'Métis Mutt': Sheldon Elter's journey through responsibility and self-identity
One-man show uses comedy to deal with heavy subjects — some of which are personal experience
When Sheldon Elter first introduced it back in 2001, Métis Mutt was an eight-minute comedy sketch about his struggles with drug use and alcoholism.
Elter remembers trying to be edgy with his comedy, but it resulted in a bit of backlash.
"I really think I thought I was being like Eddie Murphy or Chris Rock at the time and just not fully aware of the power of my words," he told CBC's Edmonton AM.
"I don't think I was fully prepared to receive any kind of backlash with the kind of jokes I had been saying — which were a lot of racial stereotypes."
Now Elter's show is back in Edmonton after a successful stint in Toronto. It's now a one-man play that uses comedy to deal with heavy topics such as domestic violence, bullying, racism and shame.
Elter said he has come a long way from that initial iteration of Métis Mutt, which started with a simple realization. "I had to come to terms with what I was saying and the responsibility that I had with saying those words," he said. "It was just some hard lessons that I had to learn."
The name of the show comes from the feeling Elter has when he describes himself as Métis, which is an old French term for mixed.
"I think it's just the idea of what that word, Métis, means, and not just in its nicest political sense, [but] that it means that I'm a mix," he said.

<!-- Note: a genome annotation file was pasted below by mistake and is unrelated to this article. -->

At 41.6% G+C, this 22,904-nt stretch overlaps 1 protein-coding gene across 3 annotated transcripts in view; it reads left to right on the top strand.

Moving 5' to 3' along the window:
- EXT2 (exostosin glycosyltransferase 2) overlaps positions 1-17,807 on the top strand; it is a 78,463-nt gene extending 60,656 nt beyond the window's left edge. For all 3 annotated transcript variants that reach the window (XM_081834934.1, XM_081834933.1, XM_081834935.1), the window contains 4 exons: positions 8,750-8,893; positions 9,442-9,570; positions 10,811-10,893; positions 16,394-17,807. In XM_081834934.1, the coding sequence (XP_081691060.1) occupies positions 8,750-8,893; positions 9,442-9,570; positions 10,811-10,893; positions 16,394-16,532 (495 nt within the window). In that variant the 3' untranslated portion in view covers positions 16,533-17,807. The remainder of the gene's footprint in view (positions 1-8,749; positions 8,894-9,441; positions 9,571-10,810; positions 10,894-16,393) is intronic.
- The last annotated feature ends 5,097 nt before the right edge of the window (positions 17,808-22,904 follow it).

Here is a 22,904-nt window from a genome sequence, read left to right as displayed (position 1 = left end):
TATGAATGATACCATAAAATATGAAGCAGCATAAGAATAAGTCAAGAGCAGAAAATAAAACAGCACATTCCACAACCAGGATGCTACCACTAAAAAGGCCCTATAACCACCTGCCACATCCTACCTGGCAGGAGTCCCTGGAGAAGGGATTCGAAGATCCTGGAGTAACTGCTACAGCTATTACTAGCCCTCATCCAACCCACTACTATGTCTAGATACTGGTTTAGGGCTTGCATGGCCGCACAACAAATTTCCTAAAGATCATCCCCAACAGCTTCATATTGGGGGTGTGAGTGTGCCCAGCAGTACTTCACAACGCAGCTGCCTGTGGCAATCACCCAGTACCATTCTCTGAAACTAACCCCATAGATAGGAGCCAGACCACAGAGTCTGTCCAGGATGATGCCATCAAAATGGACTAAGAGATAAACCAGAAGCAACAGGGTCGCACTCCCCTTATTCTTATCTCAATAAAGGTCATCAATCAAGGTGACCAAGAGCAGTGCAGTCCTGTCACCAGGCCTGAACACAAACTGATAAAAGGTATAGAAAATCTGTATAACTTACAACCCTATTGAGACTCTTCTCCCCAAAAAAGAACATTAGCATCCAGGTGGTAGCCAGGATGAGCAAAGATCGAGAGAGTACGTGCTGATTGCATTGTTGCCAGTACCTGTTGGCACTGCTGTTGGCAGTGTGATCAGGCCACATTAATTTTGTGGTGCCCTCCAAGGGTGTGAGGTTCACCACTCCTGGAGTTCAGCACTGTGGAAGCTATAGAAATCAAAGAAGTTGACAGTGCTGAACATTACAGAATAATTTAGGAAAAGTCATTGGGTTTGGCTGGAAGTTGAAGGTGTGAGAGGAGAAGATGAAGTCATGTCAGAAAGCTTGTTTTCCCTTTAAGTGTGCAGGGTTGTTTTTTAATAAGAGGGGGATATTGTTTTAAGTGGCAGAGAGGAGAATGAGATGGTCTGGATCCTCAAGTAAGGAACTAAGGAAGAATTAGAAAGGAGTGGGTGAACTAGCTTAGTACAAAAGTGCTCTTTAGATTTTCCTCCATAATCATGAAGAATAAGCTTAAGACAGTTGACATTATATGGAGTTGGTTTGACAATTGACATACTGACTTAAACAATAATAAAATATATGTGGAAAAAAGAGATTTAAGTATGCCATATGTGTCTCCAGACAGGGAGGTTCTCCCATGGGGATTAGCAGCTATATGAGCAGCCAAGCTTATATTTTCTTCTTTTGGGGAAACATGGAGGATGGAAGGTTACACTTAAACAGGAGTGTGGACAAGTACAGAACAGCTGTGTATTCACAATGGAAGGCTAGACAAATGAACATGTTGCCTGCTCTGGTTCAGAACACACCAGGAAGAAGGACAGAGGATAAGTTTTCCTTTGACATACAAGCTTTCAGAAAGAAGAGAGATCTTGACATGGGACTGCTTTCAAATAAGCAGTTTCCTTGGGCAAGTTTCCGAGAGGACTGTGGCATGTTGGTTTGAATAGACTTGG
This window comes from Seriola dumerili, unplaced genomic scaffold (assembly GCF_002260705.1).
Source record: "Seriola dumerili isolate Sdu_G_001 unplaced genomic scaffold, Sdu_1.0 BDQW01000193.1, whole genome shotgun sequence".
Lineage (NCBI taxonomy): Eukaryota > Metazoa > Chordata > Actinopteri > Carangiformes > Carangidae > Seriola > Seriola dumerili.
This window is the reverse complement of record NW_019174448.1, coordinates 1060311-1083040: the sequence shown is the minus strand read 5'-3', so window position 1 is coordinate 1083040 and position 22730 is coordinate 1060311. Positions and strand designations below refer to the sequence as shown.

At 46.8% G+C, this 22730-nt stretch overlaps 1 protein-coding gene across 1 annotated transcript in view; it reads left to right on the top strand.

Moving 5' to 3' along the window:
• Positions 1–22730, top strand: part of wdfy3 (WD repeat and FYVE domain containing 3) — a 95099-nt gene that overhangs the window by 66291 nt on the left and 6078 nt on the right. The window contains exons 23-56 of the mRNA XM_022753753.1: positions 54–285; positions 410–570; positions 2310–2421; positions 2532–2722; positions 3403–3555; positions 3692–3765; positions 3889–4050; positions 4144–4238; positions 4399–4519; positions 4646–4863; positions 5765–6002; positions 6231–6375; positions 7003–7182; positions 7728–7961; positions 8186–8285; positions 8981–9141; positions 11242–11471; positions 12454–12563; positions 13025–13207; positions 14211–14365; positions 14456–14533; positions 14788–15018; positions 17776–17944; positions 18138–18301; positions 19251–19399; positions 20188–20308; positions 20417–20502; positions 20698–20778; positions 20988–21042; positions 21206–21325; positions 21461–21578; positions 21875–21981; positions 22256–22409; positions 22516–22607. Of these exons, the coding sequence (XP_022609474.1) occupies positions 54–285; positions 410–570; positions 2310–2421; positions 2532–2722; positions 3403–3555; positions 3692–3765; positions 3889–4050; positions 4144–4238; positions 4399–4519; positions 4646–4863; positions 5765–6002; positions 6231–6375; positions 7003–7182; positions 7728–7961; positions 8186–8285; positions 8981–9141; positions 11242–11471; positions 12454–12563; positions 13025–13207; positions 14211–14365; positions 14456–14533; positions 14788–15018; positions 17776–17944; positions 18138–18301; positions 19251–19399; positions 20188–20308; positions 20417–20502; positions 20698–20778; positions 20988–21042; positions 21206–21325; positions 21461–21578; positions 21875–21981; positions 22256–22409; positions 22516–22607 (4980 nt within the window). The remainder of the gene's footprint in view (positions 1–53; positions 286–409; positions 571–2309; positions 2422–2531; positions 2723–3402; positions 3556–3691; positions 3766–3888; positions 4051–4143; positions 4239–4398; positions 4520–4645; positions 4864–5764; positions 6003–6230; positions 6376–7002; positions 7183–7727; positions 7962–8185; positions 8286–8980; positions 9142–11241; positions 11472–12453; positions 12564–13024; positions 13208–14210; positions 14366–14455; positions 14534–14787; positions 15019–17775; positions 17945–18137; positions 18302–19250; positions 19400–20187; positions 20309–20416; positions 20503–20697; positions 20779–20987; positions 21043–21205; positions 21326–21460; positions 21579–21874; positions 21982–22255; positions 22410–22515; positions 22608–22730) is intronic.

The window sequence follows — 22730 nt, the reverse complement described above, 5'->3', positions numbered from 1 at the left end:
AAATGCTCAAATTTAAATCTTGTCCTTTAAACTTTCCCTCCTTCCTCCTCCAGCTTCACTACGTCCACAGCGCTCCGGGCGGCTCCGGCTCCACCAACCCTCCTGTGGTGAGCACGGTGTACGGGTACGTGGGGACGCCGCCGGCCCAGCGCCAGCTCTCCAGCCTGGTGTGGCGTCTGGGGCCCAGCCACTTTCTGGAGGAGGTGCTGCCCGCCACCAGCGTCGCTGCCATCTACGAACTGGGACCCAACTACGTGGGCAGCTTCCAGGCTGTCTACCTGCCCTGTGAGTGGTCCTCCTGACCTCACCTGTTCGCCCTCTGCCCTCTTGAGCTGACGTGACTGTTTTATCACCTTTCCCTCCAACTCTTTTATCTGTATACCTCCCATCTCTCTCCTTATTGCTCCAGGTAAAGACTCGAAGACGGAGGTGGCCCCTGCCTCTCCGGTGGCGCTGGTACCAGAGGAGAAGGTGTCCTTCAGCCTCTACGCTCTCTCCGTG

I don't think I was fully prepared to receive any kind of backlash with the kind of jokes I had been saying — which were a lot of racial stereotypes.- Sheldon Elter
The show now follows a series of characters who talk about various ideas and issues Elter has faced. "The idea was to come up with a theme that represented you and your life," he said.
"Then, you allow characters to kind of speak, rather than just narration."
Though Elter's show has come a long way in understanding the power of his words, he said he's not perfect yet.
"I use the word Indian a lot in the show because I wrote this at a specific time," he said. "Even though that word has importance to me, I understand that I have to change my language."
Elter's show runs at the Roxy Theatre on Gateway Boulevard from Feb. 15 to March 4. Tickets are available here.